If you assign a floating point number to a variable and assign this variable to another, is it guaranteed, that the comparison of these two variables always evaluates to true?

Considering the following code.

var r = new Random();
float a = (float)r.NextDouble();
float b = a;
Console.WriteLine(a == b); // Is this guaranteed to print true?

EDIT: Lets assume the value cannot be NaN.

  • 3
    Not if a is NaN. – Lee Aug 29 '18 at 14:56
  • 1
    @vc74 The first part of the question (and the title) is somewhat more generalized. – spender Aug 29 '18 at 14:58
  • On generating NaN, I don't think that can happen in this context. Double has a much larger space (and more precision) than float, but I believe casting an out-of-range value would just throw an exception rather than result in NaN. And it's moot anyway. NextDouble() is always between 0 and 1, and IIRC the extra precision will just truncate when casting from double to float. – Joel Coehoorn Aug 29 '18 at 15:01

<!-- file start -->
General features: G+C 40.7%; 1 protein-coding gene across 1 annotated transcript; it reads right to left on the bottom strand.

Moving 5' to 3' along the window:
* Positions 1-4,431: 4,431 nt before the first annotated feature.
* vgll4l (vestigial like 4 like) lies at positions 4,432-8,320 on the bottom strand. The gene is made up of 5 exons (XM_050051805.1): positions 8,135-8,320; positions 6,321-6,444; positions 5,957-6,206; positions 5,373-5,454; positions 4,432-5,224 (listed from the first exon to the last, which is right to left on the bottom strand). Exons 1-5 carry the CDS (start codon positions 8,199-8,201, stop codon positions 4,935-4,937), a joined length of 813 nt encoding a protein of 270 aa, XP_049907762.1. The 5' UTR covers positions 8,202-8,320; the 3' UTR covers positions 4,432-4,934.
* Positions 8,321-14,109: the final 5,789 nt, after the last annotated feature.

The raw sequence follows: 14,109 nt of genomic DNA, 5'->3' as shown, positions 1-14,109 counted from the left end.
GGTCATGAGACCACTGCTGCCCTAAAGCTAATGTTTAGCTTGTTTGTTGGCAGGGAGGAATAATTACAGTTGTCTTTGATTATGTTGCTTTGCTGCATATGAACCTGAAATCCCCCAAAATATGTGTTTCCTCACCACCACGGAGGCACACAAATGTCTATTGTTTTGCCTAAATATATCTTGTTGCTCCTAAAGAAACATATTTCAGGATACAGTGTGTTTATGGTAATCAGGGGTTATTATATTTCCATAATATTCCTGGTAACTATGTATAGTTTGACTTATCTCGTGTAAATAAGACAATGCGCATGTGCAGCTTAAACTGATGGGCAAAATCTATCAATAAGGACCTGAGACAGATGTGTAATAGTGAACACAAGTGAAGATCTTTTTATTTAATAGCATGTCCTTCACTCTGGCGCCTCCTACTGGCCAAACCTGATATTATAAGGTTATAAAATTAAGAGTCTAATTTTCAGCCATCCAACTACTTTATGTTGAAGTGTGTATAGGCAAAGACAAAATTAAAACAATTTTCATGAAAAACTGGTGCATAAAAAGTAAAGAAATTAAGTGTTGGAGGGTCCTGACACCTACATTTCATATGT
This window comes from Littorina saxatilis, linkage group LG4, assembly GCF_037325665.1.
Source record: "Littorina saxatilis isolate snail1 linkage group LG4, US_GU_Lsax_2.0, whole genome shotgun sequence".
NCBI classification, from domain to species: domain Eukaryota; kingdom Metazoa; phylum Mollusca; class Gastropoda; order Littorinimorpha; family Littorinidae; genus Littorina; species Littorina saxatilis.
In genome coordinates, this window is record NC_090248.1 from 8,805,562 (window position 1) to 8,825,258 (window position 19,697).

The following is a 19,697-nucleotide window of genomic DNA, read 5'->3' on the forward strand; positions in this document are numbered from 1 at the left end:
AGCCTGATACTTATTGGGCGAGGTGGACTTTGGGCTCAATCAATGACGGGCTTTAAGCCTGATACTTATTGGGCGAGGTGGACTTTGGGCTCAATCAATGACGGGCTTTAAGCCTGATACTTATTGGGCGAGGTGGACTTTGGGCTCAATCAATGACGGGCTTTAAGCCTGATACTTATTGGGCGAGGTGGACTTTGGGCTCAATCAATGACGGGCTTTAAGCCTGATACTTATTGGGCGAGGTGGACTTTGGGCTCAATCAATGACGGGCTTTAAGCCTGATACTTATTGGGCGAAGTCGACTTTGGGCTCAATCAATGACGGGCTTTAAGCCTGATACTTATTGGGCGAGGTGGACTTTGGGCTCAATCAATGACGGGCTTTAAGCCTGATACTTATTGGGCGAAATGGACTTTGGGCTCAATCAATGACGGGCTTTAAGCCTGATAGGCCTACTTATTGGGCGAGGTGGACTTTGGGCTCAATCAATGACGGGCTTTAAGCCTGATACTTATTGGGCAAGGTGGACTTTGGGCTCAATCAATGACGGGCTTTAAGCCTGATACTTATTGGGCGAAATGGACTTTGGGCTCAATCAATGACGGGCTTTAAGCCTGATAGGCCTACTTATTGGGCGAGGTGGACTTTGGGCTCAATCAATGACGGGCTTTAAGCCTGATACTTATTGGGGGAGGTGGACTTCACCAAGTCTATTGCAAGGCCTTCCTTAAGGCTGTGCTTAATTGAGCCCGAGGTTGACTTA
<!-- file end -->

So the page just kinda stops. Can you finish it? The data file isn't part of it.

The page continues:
• 10
    There are a large number of internet posts that strongly warn against testing floating point values for equality. This is not guaranteed. x86 is the trouble spot, the a variable might be stored in the FPU stack but the jitter might be forced to spill the b variable to memory, truncating the value from 80 to 64 or 32 bits. You'll never see this go wrong when you debug the code, only happens in the Release build. And you'll never see this go wrong in the first version, only when you maintain the code and never expect it. One more internet post: stackoverflow.com/a/14865279/17034 – Hans Passant Aug 29 '18 at 15:05
  • 2
    @HansPassant Normally, that's true. But in this specific case, there's really no way for x86 rounding issues to cause a problem. – Joel Coehoorn Aug 29 '18 at 16:13

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